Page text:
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PTA Blog Talk

Guide for Conduct of the PTA

Published August 3, 2011 11:57 PM by Jason Marketti

I am going to pick on the APTA for this session. I rarely question the APTA and I am not a member of the organization so I can do this with an "outsider's" point of view. In November 2010, a guide for conduct of the PTA was issued by the Ethics and Judicial Committee. I read it then but decided not to question some of the standards; today is different. I may paraphrase or abbreviate for space but the essence of what the APTA conveys is here.

Altruism, 2A. PTAs shall act in the best interest of patients/clients over the interest of the PTA. The example used for this was when a patient comes in 15 minutes late and the PTA may have to stay later than the scheduled hours. Fine, no problem; however, the APTA does not pay my salary and if my boss says no overtime without prior approval, there is no overtime if I am unable to get approval. Where is the patient/client responsibility to me as a health professional? My time with my family is more valuable than anything else in the world.

Reporting, 4C. PTAs shall discourage misconduct by health care professionals and report illegal or unethical acts to the relevant authority, when appropriate. When clarifying this, the APTA went on to say "... keep in mind not all allegedly illegal or unethical acts should be reported immediately to an agency/authority." I believe being a mandated reporter supersedes the clarifying point. If my supervisor is the one who is inappropriate (allegedly), then I should be obligated to report the behavior to an agency and allow the authority to determine ethics.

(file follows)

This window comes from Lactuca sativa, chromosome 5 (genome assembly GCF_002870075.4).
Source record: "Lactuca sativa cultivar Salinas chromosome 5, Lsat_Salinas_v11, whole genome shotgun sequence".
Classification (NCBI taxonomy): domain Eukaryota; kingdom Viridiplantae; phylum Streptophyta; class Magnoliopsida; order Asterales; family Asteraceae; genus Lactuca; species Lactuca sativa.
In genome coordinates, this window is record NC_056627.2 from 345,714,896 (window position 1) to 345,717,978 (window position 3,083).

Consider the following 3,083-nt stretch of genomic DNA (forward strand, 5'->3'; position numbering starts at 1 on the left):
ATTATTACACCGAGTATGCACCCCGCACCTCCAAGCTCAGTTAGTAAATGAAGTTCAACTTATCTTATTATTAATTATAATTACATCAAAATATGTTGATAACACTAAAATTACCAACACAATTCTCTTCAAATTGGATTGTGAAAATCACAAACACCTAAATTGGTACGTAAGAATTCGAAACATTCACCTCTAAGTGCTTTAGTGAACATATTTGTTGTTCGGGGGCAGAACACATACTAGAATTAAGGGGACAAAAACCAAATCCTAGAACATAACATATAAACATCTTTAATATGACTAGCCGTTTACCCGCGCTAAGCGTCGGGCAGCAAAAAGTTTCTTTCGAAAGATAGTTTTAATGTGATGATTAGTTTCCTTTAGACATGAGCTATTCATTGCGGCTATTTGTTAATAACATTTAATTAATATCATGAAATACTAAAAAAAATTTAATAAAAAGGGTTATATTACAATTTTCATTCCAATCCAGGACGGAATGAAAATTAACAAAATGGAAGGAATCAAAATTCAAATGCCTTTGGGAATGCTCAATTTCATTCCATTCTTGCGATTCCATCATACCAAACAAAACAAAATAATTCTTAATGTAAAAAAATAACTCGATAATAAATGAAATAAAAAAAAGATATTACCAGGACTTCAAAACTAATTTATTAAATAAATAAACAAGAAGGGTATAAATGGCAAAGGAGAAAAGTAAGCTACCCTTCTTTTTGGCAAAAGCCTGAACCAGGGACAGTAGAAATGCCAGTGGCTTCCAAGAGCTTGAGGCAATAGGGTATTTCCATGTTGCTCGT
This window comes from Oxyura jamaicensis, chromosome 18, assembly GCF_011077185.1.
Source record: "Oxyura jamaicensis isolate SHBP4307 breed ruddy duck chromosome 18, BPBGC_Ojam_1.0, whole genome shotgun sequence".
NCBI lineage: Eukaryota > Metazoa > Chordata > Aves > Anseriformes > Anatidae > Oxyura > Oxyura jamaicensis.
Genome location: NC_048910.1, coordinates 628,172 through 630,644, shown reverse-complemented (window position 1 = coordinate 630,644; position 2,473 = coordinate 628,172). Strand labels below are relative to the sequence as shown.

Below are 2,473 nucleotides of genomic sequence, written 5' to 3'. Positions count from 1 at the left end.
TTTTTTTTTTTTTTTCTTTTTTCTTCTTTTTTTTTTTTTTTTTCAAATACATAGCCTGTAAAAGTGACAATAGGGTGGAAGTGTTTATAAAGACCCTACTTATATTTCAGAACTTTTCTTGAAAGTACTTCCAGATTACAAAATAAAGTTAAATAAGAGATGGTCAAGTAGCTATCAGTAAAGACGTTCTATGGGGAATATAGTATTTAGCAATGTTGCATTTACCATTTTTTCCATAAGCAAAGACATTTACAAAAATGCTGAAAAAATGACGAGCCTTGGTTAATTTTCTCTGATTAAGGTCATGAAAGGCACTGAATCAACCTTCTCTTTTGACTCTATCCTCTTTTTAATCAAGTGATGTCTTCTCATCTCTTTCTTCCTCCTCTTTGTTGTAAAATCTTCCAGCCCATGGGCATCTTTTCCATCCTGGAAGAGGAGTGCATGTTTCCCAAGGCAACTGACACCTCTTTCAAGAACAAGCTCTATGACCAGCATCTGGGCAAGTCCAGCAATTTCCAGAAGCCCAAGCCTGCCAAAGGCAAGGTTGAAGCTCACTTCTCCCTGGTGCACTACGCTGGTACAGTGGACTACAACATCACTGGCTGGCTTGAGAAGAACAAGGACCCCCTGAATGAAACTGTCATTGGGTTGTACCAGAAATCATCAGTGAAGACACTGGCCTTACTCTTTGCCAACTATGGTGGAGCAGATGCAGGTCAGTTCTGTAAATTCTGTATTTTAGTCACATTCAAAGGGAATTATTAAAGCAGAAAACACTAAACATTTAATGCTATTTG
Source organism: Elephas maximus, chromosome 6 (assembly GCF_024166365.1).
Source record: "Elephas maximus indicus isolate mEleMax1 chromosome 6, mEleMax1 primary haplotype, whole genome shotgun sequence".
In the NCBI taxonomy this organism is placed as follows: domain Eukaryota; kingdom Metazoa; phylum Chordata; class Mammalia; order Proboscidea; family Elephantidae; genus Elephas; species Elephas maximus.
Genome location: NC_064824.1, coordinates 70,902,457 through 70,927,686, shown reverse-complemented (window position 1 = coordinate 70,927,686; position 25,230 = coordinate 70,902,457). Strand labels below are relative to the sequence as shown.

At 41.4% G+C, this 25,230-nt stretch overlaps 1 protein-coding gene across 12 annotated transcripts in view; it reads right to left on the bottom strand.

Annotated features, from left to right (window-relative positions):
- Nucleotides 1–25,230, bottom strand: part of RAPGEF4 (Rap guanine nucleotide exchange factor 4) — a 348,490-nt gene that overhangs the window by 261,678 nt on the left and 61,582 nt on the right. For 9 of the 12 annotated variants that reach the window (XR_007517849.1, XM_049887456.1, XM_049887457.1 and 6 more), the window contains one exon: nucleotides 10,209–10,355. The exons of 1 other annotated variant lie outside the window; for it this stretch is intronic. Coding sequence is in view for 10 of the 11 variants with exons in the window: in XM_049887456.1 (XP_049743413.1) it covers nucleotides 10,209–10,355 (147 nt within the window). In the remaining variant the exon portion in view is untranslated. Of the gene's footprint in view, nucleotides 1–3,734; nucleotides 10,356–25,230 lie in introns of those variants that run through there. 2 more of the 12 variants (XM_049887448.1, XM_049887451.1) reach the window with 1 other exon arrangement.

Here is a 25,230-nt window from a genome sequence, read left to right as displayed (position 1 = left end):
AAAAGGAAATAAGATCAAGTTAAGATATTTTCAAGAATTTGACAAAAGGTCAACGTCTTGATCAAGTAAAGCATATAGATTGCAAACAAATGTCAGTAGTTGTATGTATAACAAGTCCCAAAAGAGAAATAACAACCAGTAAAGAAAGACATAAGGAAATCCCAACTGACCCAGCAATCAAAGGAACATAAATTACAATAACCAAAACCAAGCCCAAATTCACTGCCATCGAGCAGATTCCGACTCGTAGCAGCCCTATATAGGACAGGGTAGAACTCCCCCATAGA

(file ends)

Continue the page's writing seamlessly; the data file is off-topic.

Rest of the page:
Colleague Impairment, 5E. PTAs who have knowledge that a colleague is unable to perform his professional responsibility with reasonable skill and safety shall report this information to the appropriate authority. This, along with 5D, discusses colleagues' physical, psychological or substance-related impairments that could affect their responsibilities. I am encouraged to report a colleague if he may be impaired but not if he might be unethical or doing something illegal. I find contradiction in this.

Clinical Competence, 6A. PTAs shall achieve and maintain clinical competence. I think the APTA forgot to check with the rules and regulations with all 50 states. Some states have no regulations stating therapists have to attend CEUs, and when looking at violations of practice acts, there are more PTs in violation of their respective state acts than PTAs.

Support - Health Needs, 8A. PTAs shall support organizations that meet the health needs of people who are economically disadvantaged and underinsured. In the clarifying point, to achieve this I can have conversations with colleagues about the work but I am not allowed to actually do anything because I must "comply with applicable laws and be under the direction and supervision of a PT." As we read in an earlier blog by me, this is not always possible when trying to help another person.

Also, it is easy to throw money at non-profits or send equipment to other countries for their health needs. When one actually assists with the feeding of homeless folks more than once a year, or consistently volunteers their time week after week in the United States, then a better perspective on health care needs can be affirmed for us. I could go on about being underinsured and the cost of services because I deal with it frequently with my children. Maybe the APTA will pay my bill the next time my child sees the neurologist and has an EEG. Or maybe they will simply have a conversation about it and call it good.


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About this Blog

    Jason J. Marketti
    Occupation: Physical Therapist Assistant
    Setting: San Jacinto, CA
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